“We’re all part of a community, both on and offline.”

Continuing our celebration of Volunteers’ Week, we talk to Niki Michael who volunteers for Scope’s online community. Niki is mum to 10-year old Maria, who has Dystonic Quadraplegia, as well as two younger children, aged 7 and 5. Here she talks about what motivates her to volunteer and why she enjoys it.

When my daughter was first diagnosed, the Scope forum – as it was then – was a great source of information and support for me. Ten years’ later, when I found out Scope was launching an online community, I wanted to be a part of it, as I felt might have something useful to give back.

Being a ‘community champion’ involves welcoming new members, keeping an eye on conversations that I might be able to contribute to and promoting the online community to people who may not be aware of it. I log in a couple of times a week, and reply to posts on topics ranging from education to medication. They’re always quite varied!

Niki and her daughter Maria

My daughter is about to go into a mainstream secondary school. She uses a wheelchair and a communication aid, so I’m happy to offer any insights I’ve gained through raising her and championing her rights.

We all have something to contribute

I think it’s really important for families of disabled children to look out for one another, support each other and impart their knowledge. Parents on the community understand completely the stresses and challenges of raising a child with complex needs.

For me, being able to support other parents is incredibly rewarding, and introducing new people to the community – knowing it will be a great resource for them – is great.

We don’t live in isolation, we are all part of a bigger community, both on and off line, and if we want that community to be more tolerant, compassionate and fair to disabled people, then we all have a responsibility to be part of changing it. Volunteering your time for something you feel passionate about is a great of doing that.

My experience as a community champion has shown me that collectively we are stronger , and we all have something valuable to contribute. The community is a really positive space. Even when someone is struggling, the responses from others are always solution-based, which is really important. When you ‘re having a bad day, having someone there to lift you up emotionally or with really solid advice may be just what you need.

You can see Niki in our online community here.

Meet our other community champions and find out more about Scope’s online community.

The Curious Incident relaxes in Southampton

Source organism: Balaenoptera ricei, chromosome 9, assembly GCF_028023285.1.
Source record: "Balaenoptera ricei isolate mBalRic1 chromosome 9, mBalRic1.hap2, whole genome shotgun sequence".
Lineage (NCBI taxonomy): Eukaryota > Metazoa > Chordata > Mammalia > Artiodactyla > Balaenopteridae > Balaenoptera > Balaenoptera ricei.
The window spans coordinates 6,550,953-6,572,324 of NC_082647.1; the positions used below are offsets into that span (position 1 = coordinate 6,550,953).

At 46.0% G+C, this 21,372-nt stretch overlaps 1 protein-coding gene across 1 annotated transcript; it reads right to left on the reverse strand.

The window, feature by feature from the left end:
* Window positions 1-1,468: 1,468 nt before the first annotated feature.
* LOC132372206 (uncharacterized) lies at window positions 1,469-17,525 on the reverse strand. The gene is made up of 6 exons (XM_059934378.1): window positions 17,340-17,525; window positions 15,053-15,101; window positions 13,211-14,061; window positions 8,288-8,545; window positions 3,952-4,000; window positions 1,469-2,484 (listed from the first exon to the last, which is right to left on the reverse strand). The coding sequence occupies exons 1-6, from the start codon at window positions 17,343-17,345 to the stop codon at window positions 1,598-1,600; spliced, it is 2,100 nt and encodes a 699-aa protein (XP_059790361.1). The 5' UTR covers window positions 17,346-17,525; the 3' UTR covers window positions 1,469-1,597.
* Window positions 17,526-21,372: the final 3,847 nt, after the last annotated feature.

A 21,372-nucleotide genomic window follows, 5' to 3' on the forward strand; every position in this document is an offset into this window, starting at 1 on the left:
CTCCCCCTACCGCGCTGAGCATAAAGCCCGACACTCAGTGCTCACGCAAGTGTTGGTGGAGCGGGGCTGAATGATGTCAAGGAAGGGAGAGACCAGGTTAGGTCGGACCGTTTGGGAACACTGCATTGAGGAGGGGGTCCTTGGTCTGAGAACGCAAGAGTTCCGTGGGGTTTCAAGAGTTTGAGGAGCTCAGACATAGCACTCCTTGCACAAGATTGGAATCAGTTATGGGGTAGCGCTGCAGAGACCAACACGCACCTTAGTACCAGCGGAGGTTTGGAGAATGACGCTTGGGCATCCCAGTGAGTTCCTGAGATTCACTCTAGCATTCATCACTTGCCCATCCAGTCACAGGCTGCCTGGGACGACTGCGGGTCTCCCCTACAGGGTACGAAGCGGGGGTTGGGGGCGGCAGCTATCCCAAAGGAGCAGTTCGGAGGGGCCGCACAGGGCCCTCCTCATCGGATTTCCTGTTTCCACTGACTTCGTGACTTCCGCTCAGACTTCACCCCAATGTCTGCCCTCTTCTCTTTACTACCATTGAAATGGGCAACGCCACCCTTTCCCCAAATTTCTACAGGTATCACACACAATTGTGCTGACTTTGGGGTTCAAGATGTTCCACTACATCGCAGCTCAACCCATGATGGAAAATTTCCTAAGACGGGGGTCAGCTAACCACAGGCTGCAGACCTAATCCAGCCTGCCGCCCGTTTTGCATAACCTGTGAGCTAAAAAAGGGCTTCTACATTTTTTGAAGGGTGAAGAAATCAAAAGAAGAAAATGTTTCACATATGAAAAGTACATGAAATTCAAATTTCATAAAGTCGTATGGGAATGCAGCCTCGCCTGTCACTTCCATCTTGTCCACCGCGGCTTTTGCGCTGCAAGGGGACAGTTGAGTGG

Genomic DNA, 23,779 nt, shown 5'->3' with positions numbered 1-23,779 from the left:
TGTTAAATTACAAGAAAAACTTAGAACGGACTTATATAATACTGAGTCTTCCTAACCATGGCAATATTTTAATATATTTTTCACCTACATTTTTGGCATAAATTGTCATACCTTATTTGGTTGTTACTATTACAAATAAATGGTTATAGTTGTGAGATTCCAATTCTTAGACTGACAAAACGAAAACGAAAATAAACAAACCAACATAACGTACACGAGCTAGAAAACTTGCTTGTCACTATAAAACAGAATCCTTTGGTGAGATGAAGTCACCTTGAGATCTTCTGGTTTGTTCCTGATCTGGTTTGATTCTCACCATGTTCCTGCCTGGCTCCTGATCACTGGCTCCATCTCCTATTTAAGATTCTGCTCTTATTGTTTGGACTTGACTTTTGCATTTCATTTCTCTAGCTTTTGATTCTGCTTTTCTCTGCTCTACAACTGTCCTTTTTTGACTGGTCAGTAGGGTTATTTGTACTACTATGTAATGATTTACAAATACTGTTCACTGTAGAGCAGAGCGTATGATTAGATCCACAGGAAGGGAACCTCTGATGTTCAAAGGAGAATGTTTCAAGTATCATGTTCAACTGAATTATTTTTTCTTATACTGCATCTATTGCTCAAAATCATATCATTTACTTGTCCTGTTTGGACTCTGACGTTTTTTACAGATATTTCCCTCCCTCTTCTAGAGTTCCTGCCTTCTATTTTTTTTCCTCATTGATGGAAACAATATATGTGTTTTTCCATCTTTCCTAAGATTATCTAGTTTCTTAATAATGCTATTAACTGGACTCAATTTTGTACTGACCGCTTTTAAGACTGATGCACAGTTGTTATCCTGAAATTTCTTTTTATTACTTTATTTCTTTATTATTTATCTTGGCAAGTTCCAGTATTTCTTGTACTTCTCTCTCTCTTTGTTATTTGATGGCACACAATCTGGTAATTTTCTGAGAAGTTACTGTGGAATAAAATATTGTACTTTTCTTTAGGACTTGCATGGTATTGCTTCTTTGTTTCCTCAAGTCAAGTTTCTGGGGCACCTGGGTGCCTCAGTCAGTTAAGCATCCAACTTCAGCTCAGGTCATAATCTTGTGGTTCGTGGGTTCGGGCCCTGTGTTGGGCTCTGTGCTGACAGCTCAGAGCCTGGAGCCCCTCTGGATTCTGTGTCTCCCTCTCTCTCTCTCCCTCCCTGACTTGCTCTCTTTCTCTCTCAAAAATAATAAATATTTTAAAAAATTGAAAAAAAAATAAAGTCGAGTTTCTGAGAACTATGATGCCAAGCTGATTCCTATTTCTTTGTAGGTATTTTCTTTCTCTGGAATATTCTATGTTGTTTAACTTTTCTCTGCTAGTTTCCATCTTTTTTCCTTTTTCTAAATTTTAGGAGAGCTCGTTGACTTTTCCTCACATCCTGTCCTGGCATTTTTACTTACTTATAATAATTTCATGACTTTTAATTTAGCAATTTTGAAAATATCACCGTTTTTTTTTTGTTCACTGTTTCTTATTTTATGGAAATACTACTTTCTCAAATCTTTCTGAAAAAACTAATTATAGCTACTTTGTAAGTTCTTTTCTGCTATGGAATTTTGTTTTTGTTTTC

The National Theatre’s multi award-winning production of The Curious Incident of the Dog in the Night-Time, adapted from Mark Haddon’s best-selling book, is making its Southampton debut at the Mayflower Theatre on 23 June, with a relaxed performance on 2 July at 2pm.

The relaxed performance, which is presented in association with the National Autistic Society (NAS), is designed for those who may enjoy a less formal environment, in particular people with autism, sensory or communication disorders or learning disabilities.

Audience members will be free to move about during the performance, and there will be a relaxed attitude to noise and talking. The idea is to provide a more supportive environment for disabled people and their families, many of whom may otherwise feel a trip to the theatre would be out of the question.

There have been two previous relaxed performances for Curious Incident – one at the National’s Cottlesloe Theatre and one in the West End. Most recently there was a relaxed performance of the National’s award winning production of War Horse, also in association with the National Autistic Society.

Adapting the novel for stage

Playwright, Simon Stephens, who adapted Haddon’s novel for the stage, said: “The adaptation was a really joyful experience.The key to it was the relationship between Christopher and his teacher. Although it’s not that central in the novel, what struck me was that everybody in life has a favourite teacher.

“Even people who hated school, even people who found school a miserable experience, had one teacher who they loved more than others and thought got them in a way that other teachers didn’t. I knew that if I could get that relationship right, then we could create an evening in the theatre that people could recognize themselves in.”

Ros Hayes, Head of Access at the National Theatre, said: “We are keen to share our plays with a wider audience, and provide an opportunity for families to enjoy a visit to the theatre together. We want to create a welcoming, stress-free environment for people.”

The staff and cast of Curious Incident have all received autism awareness training, and NAS volunteers will be on hand to help audience members in need of support. A visual story, outlining what to expect, has also been developed to help prepare the audience for their visit.

Relaxed performance tickets are on sale now, price £15.00 each. Please call the Box Office on 02380 711811 for more info or to book. Age recommendation 11+